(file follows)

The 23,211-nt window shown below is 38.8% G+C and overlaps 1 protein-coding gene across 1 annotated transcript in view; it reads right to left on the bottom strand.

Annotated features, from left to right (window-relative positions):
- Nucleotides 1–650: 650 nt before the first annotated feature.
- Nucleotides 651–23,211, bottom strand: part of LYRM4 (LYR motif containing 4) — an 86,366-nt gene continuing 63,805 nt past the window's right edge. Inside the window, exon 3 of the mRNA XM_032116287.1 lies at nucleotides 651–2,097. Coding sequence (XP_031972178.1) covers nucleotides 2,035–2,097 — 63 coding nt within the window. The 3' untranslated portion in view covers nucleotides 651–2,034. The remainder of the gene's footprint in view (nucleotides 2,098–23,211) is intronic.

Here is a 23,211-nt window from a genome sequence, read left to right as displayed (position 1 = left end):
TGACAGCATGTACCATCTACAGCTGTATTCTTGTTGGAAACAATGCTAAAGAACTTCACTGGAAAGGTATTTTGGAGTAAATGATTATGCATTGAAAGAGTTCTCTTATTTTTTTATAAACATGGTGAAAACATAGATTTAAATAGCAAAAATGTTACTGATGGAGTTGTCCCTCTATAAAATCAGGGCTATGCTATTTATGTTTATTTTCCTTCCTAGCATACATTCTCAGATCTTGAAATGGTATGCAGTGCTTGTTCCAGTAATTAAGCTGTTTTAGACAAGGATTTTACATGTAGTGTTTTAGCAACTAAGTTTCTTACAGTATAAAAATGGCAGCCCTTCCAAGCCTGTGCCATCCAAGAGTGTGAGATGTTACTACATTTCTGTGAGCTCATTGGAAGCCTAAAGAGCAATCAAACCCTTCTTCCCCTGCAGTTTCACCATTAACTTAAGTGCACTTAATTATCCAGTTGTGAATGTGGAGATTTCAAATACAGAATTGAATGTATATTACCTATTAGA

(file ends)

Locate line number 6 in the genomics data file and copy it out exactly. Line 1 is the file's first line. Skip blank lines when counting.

TGACAGCATGTACCATCTACAGCTGTATTCTTGTTGGAAACAATGCTAAAGAACTTCACTGGAAAGGTATTTTGGAGTAAATGATTATGCATTGAAAGAGTTCTCTTATTTTTTTATAAACATGGTGAAAACATAGATTTAAATAGCAAAAATGTTACTGATGGAGTTGTCCCTCTATAAAATCAGGGCTATGCTATTTATGTTTATTTTCCTTCCTAGCATACATTCTCAGATCTTGAAATGGTATGCAGTGCTTGTTCCAGTAATTAAGCTGTTTTAGACAAGGATTTTACATGTAGTGTTTTAGCAACTAAGTTTCTTACAGTATAAAAATGGCAGCCCTTCCAAGCCTGTGCCATCCAAGAGTGTGAGATGTTACTACATTTCTGTGAGCTCATTGGAAGCCTAAAGAGCAATCAAACCCTTCTTCCCCTGCAGTTTCACCATTAACTTAAGTGCACTTAATTATCCAGTTGTGAATGTGGAGATTTCAAATACAGAATTGAATGTATATTACCTATTAGA